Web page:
Deuteronomy 34:1-12; Psalm 90:1-6, 13-17; (or Leviticus 19:1-2, 15-18; Psalm 1); 1 Thessalonians 2:1-8; Matthew 22:34-46
“We have just enough religion to make us hate, but not enough to make us love one another.” – Jonathan Swift
Here they come again to test Jesus, to trip him up. This time the Pharisees sic a lawyer on him, to ask a legal question about what commandment in the law is the greatest (Matthew 22:36). Wow! The Torah has 613 laws. How does one pick? Jesus does not give an original answer. His response about loving God totally and our neighbor as ourselves was a traditional rabbinic summary of the law. By doing so Jesus did not fall into the trap of emphasizing one part of the law over another. He summed up all of the law. But still Jesus’ ideas were way over the heads of his enemies. Should we love God or neighbor first? For Jesus that is a nonsensical question. For him we love God by loving our neighbor (Matthew 25:34-45). Then who is our neighbor? In ancient Jewish culture those in one’s family, tribe and those who live with you are your neighbors. Your enemies are not neighbors. However, Jesus extends neighbor to everyone. He tells us to love even our enemies. Should our neighbor be extended to the environment and animals as well? Jesus never spoke to that, nor did he deny them membership. Jesus was so countercultural that his adversaries could not possibly grasp what he was even talking about. But don’t think we are any better. There has been enough hatred and violence and pettiness and envy and self-righteousness in Christian religion to go around. The scars last a long time. Jonathan Swift was right. Our culture still has trouble with Jesus. We would like to muzzle him. (See Greek below) When Jesus tells us to love everyone he is not saying that we should have warm fuzzy feelings about everyone. That would be impossible. Love is not essentially shown by a feeling but by action. What we do is what counts in spite of our feelings. Nevertheless, love is a risk. Our hearts might break. Mother Teresa said: “May God break my heart so completely that the whole world fall in.”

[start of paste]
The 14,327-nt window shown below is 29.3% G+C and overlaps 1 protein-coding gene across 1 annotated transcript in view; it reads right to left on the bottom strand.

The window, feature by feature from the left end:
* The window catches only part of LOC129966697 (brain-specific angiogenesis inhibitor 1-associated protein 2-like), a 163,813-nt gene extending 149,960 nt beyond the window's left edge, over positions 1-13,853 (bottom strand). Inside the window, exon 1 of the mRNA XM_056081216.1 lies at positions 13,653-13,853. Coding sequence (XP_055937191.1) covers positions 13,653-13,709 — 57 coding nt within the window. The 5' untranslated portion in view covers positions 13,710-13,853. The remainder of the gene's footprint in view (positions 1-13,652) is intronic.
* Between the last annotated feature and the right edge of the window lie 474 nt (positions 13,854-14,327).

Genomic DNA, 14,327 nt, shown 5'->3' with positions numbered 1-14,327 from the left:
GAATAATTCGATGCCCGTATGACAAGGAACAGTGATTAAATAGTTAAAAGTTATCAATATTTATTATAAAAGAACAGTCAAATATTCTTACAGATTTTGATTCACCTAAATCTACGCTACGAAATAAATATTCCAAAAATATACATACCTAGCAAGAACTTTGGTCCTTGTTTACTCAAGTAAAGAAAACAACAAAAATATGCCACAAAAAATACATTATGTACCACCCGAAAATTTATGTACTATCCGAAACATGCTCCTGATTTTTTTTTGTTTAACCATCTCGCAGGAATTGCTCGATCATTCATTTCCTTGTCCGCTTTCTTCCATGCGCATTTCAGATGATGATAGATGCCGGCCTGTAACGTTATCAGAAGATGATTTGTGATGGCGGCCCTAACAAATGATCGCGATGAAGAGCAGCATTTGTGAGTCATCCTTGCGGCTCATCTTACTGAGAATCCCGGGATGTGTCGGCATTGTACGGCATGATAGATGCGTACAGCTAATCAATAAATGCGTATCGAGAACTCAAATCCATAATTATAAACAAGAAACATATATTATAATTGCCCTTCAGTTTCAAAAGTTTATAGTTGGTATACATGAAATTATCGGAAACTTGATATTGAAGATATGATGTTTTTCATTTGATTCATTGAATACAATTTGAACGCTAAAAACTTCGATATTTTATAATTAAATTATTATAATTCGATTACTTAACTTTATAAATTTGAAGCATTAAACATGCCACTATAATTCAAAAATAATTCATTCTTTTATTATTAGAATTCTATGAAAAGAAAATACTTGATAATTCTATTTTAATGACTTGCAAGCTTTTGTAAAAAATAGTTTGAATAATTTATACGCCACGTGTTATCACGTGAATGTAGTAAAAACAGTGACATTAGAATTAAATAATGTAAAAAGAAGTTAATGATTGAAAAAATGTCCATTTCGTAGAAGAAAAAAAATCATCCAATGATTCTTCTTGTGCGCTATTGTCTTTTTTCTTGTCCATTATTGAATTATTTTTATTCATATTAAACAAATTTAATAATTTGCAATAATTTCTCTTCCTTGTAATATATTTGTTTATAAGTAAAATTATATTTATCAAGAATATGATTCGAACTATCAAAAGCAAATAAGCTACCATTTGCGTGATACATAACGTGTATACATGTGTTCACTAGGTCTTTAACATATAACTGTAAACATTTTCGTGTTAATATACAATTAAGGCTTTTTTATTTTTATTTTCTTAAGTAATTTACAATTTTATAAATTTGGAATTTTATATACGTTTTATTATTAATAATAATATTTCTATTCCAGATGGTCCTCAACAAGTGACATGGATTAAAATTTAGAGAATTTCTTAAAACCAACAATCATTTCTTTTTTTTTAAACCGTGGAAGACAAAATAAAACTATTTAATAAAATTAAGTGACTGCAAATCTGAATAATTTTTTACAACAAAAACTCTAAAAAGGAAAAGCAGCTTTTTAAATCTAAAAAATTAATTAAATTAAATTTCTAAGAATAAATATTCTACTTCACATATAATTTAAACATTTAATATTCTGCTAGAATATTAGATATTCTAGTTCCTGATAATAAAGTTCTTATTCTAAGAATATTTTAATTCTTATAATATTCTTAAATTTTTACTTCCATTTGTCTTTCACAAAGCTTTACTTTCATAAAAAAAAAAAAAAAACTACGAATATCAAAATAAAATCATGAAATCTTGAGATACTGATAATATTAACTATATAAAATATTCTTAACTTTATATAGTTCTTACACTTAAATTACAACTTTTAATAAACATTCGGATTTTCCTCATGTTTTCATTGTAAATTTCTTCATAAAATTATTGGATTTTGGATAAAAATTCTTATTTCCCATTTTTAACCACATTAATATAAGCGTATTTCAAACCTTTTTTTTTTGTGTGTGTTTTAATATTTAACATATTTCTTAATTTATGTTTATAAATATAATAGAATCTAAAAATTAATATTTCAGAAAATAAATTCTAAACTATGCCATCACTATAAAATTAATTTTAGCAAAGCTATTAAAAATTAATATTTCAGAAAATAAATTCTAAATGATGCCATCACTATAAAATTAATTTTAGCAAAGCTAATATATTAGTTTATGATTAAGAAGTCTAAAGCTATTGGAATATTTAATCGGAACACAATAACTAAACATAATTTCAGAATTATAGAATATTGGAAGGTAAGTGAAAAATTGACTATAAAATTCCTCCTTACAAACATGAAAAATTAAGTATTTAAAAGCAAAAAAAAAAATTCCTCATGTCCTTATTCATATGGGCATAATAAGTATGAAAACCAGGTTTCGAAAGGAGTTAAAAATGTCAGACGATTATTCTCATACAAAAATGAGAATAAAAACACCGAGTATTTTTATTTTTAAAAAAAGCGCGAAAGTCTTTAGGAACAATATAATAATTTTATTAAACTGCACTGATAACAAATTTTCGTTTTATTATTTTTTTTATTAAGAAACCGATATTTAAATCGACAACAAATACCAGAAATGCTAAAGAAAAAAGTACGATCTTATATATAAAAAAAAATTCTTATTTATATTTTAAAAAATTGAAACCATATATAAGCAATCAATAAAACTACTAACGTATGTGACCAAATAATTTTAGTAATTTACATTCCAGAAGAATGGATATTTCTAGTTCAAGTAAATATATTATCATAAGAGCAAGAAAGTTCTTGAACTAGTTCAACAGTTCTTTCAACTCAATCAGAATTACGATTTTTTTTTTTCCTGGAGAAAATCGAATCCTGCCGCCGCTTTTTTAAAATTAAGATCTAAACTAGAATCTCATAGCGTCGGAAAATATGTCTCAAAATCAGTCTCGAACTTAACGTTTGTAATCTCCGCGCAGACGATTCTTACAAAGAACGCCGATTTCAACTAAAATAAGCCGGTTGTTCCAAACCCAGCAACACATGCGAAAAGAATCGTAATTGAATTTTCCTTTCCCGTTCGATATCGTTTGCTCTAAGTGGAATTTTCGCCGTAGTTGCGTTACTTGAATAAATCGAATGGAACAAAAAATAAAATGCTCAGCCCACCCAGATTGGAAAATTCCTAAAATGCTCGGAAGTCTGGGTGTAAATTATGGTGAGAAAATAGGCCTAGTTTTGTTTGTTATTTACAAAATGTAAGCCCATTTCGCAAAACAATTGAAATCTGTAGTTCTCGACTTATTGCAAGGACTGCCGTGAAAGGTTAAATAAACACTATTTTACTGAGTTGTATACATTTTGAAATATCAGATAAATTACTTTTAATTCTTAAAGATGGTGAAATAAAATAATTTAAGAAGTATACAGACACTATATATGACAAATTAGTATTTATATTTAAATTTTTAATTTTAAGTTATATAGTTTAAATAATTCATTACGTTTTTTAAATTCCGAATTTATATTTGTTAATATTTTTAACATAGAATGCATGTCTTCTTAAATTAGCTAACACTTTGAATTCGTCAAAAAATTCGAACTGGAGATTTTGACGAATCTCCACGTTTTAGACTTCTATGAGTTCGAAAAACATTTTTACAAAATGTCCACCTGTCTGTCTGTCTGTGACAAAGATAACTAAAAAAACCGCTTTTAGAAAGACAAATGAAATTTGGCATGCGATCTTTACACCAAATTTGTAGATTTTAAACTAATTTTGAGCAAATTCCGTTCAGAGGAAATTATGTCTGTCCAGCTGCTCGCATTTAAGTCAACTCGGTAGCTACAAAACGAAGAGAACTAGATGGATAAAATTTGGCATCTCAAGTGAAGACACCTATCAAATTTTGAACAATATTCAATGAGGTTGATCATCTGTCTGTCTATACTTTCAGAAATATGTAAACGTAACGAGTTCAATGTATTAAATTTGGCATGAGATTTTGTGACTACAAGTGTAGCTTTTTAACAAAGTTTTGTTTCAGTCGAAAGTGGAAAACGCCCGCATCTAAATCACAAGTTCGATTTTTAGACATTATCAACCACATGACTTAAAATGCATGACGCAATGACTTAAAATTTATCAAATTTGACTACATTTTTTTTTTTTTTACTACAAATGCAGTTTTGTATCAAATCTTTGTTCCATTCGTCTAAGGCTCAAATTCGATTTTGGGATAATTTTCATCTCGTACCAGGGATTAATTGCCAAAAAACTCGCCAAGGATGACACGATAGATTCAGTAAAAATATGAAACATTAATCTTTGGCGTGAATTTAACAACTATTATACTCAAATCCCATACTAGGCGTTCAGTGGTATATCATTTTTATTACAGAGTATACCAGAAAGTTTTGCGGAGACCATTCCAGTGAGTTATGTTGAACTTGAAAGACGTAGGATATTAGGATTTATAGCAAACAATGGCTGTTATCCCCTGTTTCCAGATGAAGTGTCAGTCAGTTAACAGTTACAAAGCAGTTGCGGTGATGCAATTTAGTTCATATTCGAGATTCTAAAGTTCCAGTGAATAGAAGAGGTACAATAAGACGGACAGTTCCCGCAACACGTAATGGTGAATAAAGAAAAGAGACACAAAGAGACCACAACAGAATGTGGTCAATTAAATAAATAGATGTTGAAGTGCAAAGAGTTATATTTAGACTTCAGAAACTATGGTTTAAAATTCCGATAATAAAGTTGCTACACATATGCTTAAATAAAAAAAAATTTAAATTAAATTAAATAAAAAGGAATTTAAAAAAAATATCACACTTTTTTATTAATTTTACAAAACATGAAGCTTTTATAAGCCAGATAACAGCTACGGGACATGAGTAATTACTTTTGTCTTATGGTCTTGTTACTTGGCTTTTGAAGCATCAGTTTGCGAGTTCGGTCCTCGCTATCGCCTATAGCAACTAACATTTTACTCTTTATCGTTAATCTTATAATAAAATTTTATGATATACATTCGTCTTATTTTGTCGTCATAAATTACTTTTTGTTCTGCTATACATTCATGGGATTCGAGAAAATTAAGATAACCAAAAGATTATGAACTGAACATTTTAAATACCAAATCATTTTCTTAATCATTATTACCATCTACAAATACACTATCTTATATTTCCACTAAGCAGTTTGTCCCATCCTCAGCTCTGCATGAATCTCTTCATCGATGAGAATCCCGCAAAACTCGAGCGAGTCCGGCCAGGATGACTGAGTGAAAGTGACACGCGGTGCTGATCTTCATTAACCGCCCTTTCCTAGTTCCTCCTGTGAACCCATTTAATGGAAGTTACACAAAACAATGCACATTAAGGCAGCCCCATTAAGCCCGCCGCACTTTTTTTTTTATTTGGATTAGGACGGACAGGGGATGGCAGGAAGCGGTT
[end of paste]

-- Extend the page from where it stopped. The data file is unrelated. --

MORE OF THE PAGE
Matthew 22:34 says that Jesus “silenced” the Sadducees. However, the Greek uses a word with a root agricultural meaning best translated “muzzled.” That’s what you do to animals. There are other more common and less graphic words for “silenced” deliberately avoided here.
I love my children.
Even my dog warms my heart.
My foes! Who said that?